The odds of all the CDs going bad or all the places blowing up at the same time are pre

  • ...then upload it to an FTP server and let everyone else mirror it.
  • Secure. Online. Inexpensive.

    Pick two.

  • A good thing to remember about backups (and one that no one in this thread has yet brought up) is that most of your data isn't that important. Sure, you've got a 200 gigabyte hard drive that's full to bursting, but how much of that is MP3s and how much is your really important, totally irreplacable data? You know, your finances, your emails, even your vacation pictures?

    A quick check of my own hard drive gives me about a gig for my /home directory on the Linux side and about 3.5 gigs for the My Documents and Application Data directories on the Windows side; meanwhile, my Media directory has about 110 gigs in it - all ripped from other media, and thus replacable. Even the 4.5 gig figure could probably be pared down considerably, if I wanted to put the effort into it - especially in Windows, applications tend to leave temporary files everywhere. Although I wouldn't be surprised to hear that many people here have far more data than I, I would also be very surprised to hear many non-business users say that the majority of the information on their hard drives is totally irreplacable - that is, there are more than a few non-professionals who have more space devoted to their own work than they do programs, ripped media, and the like.

    Why is this important? It makes it a lot easier to back up your data if you can isolate the important bits. Instead of a fairly expensive solution involving removable hard drives, it's probably possible to fit everything on a much cheaper archival-grade DVD or two - or store everything on a remote backup server for a lot less money. In fact, with only a few gigs of mostly static data to consider, an FTP or SSH-based reciprocal backup arrangement with a friend could work well.

    The point here is that, while backing up every single bit on your hard disk is an excellent idea, and will certainly get you back up and running quickly, it can be much more feasable to simply back up the small subset of truly irreplacable data. While it's not as good as a full system backup, it's certainly better than the full system backup you never implemented or used because it was such a hassle. While this kind of system might be unacceptably lax in the buisiness world, it is certainly better than what many home users, including many Slashdotters, are using right now.

    • You raise a lot of good points, but I'd like to mention that backing up media files offsite isn't a bad idea.

      Homeowners and renters insurance may limit how much they'll pay to replace lost media. Even then, you have to contend with finding the media: CDs go out of print, Disney stops selling certain movies for a time... even the companies themselves go out of business. (I've got CDs from labels that don't exist anymore, and were never re-released.)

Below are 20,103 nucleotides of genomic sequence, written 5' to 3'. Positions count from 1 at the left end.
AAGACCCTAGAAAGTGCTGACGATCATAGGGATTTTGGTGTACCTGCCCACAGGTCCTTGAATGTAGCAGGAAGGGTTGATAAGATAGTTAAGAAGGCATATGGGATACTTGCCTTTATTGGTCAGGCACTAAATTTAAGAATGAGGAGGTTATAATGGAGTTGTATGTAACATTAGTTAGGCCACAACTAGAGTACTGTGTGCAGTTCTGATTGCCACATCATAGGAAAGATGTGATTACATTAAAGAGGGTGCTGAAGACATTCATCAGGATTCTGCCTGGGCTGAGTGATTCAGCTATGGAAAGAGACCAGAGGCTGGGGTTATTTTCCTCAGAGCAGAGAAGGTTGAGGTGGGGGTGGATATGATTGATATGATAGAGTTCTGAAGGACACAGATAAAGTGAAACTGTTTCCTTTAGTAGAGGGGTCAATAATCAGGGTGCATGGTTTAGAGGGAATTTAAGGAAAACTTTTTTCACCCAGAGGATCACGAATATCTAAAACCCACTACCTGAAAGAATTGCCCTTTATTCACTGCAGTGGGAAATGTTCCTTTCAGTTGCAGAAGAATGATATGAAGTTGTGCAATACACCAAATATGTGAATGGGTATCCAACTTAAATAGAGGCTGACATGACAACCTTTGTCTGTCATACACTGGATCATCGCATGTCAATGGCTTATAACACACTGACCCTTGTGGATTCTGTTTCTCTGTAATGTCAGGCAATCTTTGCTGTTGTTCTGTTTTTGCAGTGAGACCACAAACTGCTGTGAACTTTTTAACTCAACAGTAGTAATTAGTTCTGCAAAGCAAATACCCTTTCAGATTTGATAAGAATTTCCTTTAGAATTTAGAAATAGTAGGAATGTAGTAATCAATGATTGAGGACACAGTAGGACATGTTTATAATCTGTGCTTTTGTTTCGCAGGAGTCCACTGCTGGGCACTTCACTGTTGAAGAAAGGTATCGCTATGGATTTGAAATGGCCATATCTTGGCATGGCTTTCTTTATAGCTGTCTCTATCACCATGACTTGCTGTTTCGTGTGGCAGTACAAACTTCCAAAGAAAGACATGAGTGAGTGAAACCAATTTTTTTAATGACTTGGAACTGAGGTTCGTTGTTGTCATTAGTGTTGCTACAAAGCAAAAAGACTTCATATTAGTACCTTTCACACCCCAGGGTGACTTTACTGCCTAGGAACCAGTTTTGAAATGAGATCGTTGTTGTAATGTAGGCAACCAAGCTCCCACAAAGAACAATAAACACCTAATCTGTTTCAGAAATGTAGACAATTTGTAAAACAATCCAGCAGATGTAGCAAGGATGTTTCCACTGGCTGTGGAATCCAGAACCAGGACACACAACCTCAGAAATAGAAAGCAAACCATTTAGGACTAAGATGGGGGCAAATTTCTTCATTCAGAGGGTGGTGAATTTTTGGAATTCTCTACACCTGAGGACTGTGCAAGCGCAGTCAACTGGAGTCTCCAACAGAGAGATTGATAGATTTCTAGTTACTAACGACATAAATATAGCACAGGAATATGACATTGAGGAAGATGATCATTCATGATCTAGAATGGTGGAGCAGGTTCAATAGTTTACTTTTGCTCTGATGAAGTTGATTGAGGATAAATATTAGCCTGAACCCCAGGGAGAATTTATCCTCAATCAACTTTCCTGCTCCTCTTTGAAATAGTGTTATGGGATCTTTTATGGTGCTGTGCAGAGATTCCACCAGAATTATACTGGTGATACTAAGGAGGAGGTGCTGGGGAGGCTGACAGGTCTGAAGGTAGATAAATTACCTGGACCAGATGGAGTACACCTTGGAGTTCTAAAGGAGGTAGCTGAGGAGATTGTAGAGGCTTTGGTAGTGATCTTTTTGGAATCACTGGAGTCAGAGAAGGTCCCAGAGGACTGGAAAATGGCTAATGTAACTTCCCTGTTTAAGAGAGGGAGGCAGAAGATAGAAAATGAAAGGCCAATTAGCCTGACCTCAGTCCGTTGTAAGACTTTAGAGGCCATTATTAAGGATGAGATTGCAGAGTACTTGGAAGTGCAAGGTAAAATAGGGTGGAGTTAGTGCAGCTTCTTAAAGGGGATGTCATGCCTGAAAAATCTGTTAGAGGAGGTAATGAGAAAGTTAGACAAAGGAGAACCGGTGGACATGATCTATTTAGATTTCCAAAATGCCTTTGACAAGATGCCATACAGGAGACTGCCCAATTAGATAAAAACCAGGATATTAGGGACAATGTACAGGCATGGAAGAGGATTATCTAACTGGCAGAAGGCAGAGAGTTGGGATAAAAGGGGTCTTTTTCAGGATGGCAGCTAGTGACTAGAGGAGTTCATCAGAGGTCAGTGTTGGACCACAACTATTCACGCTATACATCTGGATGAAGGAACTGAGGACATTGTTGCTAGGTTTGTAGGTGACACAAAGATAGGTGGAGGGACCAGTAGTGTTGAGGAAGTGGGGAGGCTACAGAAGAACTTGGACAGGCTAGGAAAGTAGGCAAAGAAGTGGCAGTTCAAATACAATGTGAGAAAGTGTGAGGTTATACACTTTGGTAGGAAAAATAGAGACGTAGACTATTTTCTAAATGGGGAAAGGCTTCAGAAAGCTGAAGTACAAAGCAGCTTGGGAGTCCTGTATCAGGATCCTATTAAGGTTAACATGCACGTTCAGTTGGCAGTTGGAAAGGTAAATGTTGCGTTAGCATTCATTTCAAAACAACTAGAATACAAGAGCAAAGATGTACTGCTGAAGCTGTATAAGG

It's all a matter of priorities. :)
  • When I bought my first DVD burner, I specifically chose one that was DVD-RAM capable. Little did I know that the media are 5-10x the cost of DVD-RW. So, what is the verdict on DVD-RAM, are they really engineered to last decades and 10's of thousands of rewrites? If so, how do they do it?
    • way OT, this is a new askslash topic
    • Take one of your DVD-RAM disks, and look at the underside. Notice the pretty pattern? It's not just there to make them look good! That's hard sectoring; you never ever need to low-level format a DVD-RAM disk.

      The DVD-RAM disks do actually last a lot longer than the normal RW disks. I don't know how much longer though, as none of mine have ever died (unlike the RWs). While it may not be so widespread in the western world, I have heard that DVD-RAM is far more common in the Far East.

      I also heard somew

  • Streamload [streamload.com] offers a free online storage, retrieval and storage service. It takes only a few seconds to sign up for an account and you don't have to pay to store your stuff (they give you unlimited storage with no additional charges), you only pay a nominal charge for the amount of stuff you download back to yourself above 100 MB. Even the subscription plans are cheap (starting at $5 a month). I've used the service for about a year now and it works very well though using just my browser. I would recommen
  • http://www.backup-connect.nl/?pid=6 [backup-connect.nl]

    They offer online backup services in many parts of europe for reasonable prices, and you can go 30 days back (up to 180, if you pay more.) My company uses it (6 people) and we sleep quite soundly : )

    - Jynx
  • Selling online remote data storage internally is the toughest proposition.This is the quintessential problem,right? Even if you do find a good remote backup service provider,(this remote backup whitepaper [data-recov...eviews.com] is a good starting point to find remote backup services providers)you are going to find it difficult to convince your bosses who are always paranoid about possible security violations

UNIX is many things to many people, but it's never been everything to anybody.